Wednesday, 17 February 2021

Brian the Blanket

I know that when you make a blanket, you're supposed to give it a name or a label. If you design it yourself it could be something inspiring like the 'Spirit of Tarqua' blanket, or something that describes the look of it like the 'Superfun Whizz Popper' blanket. I just made both of those up. I don't think they actually exist but feel free to google it just in case.

I didn't 'design' this blanket. People have been whipping up stashbusting granny square blankets ever since granny squares began. 

But I didn't want to simply give this blog post a lame heading like 'Granny Square Blanket' or some such (I think I already did a few years ago?). So I decided to call this blanket 'Brian'. 

I started work on Brian back at the end of December.  On a whim sometime last year I purchased a yarn pack with a rainbow of colours in it. The shop called it a:

It's not as big or 'mega' in real life as it appears here in this image but it was fine. The yarn has this glossy quality which the magpie in me was attracted to so I threw the dollars at the shop person and ran off cackling and hugging my environmentally unfriendly plastic bag of 'Fun pack mega' acrylic yarn.

I put the yarn in a basket and lugged it to many places. I crocheted Brian in the car at school pick ups, while travelling on a ridiculously brief trip to Mollymook, and to the drive in...

I loved all the colour combos. I'd select colours carefully in groups of 3.
The yarn in the 'Fun Pack Mega' (please don't make me say that again) was actually a brand called Marvel Stallion which I had purchased from time to time in the past and had lots of leftovers which I added to my basket stash.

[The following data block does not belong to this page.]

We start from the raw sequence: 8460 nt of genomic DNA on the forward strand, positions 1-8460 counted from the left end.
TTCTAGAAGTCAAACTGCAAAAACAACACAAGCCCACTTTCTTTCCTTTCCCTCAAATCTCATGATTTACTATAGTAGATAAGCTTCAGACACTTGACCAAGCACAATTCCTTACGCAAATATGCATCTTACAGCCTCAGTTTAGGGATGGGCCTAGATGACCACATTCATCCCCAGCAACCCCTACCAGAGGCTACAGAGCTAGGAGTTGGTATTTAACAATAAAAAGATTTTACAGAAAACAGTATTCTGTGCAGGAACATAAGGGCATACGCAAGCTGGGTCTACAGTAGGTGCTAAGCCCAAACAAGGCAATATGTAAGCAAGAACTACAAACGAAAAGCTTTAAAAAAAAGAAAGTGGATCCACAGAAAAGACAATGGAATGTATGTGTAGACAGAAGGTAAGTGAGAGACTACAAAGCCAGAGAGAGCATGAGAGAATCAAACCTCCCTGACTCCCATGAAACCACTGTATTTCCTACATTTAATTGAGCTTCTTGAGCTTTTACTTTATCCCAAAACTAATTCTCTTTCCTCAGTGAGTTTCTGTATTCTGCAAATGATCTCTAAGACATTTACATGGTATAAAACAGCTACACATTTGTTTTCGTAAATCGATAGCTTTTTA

At this stage I stopped carefully choosing colours, and just added whatever I had left that I hadn't used in any recent rows. 
Brian slowly grew.
8Track the pesky little nutbag grew fond of Brian and decided to sleep on him in the basket.
Then decided he didn't particularly care for Brian and just wanted the basket.
At last I had very little glossy yarn left so I started on an edging. Despite Brian being a big square, I have only edged 2 sides with a sort of saw toothed edging. It sort of looks fun and circussy.
When you roll up Brian, he really does look like he was birthed from a 'Fun Pack Mega'.

I put Brian on the couch and went off looking for my phone to take a photo. When I came back Sonofgun No.2 had crawled under it and declared it belonged to him.
Then his constant companion Bijoux appeared.
She decided it was hers.
After a couple of hours, the Queen of Floof removed herself and I was able to take it for a few pics. Chuck Norris was here purely by invitation. He normally sleeps on the blanket to the right of this photo.
So Brian has taken up residence on the couch in our little loungeroom. I am of two minds about the purple circus edging. 

But Chuck has decided it's ok.


 Louise


Red Haired Amazona

Monday, 8 February 2021

It's the Summer of Love

I used to hate summer. Now I bloody love it. I'm not a fan of the heat. But I love it when the temperature is around the low to mid 20s, and I can spend time outside in my little garden.
Recently I bought a punnet of this stunner.
It's called Phlox 'Popstar Red'. 
I saw it amongst all the other seedlings and it was like KABLAM in my eyeballs and I grabbed the last punnet.
I love adding little surprises into my pots. Like this white lobelia tumbling out of a white ceramic pot of candy pink geraniums.
I'm a sucker for violas too. I have planted loads in terracotta pots which I've then plonked around in the garden beds.
Plonk.
I bought this little Linaria a while ago. It's not really going nuts in the garden, but sitting there prettily like a little burst of sunshine.